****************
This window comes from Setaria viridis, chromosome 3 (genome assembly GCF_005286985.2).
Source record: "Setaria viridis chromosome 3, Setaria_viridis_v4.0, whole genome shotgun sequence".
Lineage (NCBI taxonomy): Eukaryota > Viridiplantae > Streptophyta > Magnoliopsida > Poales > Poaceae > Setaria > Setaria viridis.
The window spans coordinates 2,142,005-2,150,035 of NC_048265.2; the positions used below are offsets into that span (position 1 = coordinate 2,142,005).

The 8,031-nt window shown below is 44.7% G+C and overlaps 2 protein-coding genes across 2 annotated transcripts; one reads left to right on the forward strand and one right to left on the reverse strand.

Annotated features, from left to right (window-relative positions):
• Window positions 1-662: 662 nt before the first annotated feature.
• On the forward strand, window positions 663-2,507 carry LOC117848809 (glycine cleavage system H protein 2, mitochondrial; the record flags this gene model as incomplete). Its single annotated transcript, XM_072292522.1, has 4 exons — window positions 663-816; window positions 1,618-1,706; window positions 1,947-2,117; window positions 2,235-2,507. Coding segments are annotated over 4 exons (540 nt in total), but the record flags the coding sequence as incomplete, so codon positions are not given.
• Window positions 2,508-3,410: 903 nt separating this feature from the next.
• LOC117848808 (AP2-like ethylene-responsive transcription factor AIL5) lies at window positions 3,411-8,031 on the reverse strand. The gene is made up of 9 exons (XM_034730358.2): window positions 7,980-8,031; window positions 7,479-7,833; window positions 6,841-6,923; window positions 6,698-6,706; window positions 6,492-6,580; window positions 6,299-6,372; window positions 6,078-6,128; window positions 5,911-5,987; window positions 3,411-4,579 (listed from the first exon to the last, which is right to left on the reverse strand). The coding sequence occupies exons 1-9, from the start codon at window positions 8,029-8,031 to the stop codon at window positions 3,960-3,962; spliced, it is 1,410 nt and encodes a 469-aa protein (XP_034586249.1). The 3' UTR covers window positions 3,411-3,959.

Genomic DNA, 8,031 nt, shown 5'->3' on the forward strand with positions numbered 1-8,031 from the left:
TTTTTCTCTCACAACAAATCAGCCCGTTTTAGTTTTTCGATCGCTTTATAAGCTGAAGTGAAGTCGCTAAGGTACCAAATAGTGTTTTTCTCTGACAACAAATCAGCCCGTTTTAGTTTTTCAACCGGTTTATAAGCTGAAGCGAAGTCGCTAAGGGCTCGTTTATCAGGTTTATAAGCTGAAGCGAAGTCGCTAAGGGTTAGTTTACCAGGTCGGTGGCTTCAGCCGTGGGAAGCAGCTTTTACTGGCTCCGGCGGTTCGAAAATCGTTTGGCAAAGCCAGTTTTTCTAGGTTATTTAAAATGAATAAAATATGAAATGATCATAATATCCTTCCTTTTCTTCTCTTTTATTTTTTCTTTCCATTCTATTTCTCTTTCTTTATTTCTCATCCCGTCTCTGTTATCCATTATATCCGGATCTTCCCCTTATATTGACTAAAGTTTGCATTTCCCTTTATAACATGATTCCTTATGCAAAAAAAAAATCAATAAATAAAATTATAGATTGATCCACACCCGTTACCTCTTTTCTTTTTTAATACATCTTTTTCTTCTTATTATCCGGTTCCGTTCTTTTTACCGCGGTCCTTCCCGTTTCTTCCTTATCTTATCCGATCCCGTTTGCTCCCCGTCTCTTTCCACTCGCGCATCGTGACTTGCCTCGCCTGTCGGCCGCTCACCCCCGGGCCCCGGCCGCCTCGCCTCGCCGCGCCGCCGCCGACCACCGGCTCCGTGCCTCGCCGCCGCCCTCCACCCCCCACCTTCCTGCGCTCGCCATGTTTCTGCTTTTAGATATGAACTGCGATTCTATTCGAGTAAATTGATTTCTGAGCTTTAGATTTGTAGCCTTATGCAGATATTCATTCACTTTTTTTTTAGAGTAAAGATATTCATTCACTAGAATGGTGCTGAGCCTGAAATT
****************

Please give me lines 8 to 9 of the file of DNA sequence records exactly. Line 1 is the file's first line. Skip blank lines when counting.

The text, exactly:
• On the forward strand, window positions 663-2,507 carry LOC117848809 (glycine cleavage system H protein 2, mitochondrial; the record flags this gene model as incomplete). Its single annotated transcript, XM_072292522.1, has 4 exons — window positions 663-816; window positions 1,618-1,706; window positions 1,947-2,117; window positions 2,235-2,507. Coding segments are annotated over 4 exons (540 nt in total), but the record flags the coding sequence as incomplete, so codon positions are not given.
• Window positions 2,508-3,410: 903 nt separating this feature from the next.